Scottish ministers are under fresh pressure to boost student exchange links with the EU as frustration grows over Britain’s post-Brexit Turing Scheme.

Union bosses at the UCU and NUS Scotland have called on the government in Edinburgh to “step up” and inject funding that would restore fully reciprocal arrangements. 

It comes as leaders at Universities Scotland (US), which represents higher education (HE) institutions, urge ministers to plough nearly £20 million annually into a Wales-style exchange programme. They hope this will increase inward mobility and help reverse a collapse in EU student recruitment.

Following Brexit, EU students without settled or pre-settled status face paying much higher tuition fees. They are also no longer eligible for UK student loans. Observers say this has hit recruitment hard, particularly in poorer continental states. It is feared the drop, combined with an insufficient flow of Scottish learners in some subjects, poses a major sustainability threat to HE courses in areas such as engineering and the creative arts.

READ MORE: Fears for future of Scottish university courses

US bosses have welcomed the recent announcement of a £2.25m scholarship programme to support citizens from the bloc who would like to come to Scotland. However, in a submission released as Holyrood ministers prepare the 2022/23 budget and medium-term financial strategy, they say there should be a multi-year commitment to both scholarships and a “new mobility scheme” that would provide opportunities for “reciprocal movement” of Scottish-domiciled and EU students. They expect the arrangement to require total financial input of £19.7m per annum.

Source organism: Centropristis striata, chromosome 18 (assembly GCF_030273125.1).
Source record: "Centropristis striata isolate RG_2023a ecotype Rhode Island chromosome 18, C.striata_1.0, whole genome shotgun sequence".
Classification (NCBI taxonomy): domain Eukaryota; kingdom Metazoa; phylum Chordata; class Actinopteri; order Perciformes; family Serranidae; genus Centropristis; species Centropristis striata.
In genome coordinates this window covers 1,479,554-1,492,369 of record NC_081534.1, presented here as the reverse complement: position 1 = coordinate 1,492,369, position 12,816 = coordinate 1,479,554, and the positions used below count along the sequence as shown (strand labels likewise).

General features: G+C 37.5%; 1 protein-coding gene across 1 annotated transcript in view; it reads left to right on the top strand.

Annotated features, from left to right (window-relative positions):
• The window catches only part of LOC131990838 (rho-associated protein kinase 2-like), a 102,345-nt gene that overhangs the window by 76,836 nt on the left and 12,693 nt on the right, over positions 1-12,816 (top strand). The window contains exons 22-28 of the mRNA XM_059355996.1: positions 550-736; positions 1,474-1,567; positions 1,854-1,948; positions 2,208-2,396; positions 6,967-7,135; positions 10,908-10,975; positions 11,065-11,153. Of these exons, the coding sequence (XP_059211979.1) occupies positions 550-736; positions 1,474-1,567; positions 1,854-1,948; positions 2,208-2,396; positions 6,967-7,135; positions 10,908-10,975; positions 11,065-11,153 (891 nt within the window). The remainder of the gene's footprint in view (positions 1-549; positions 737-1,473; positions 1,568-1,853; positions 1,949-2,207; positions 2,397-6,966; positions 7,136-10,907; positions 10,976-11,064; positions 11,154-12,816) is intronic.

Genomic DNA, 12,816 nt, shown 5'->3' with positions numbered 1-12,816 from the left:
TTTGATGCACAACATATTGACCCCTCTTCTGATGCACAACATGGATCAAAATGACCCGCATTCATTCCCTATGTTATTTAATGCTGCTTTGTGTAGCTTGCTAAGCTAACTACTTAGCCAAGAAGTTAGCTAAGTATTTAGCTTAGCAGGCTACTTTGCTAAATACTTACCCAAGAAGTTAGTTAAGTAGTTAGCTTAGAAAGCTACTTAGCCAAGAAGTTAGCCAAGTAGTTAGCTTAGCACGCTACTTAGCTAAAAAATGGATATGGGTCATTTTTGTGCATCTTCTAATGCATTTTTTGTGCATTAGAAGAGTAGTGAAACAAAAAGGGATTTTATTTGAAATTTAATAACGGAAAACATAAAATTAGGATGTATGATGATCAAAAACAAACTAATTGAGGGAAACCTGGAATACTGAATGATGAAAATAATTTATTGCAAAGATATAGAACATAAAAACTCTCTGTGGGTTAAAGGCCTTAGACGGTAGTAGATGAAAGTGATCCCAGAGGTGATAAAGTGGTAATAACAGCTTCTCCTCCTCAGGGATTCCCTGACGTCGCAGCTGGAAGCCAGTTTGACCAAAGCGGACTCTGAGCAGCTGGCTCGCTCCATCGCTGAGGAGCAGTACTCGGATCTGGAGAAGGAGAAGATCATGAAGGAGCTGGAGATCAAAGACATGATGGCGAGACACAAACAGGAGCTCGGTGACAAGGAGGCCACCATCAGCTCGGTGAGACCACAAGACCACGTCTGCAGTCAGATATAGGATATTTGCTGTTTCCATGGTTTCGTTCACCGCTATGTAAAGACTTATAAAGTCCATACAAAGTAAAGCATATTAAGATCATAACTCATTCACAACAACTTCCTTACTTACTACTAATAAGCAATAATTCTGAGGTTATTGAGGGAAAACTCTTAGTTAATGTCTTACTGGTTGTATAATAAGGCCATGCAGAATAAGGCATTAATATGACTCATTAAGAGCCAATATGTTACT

It comes after Boris Johnson’s government decided to end UK participation in the EU’s Erasmus+ programme. British ministers have since launched a replacement called the Turing Scheme, which has been at the centre of a row about whether it helps or hinders those looking to undertake overseas study.

The UK Government claims Turing will boost its “Global Britain” and “levelling up” agendas by making a greater number of opportunities available to poorer students. But critics insist the programme is inferior to Erasmus+. They say it is focused on outward mobility, fails to offer the same level of reciprocity to inbound students, does not provide research/partnership funding and leaves out teaching staff.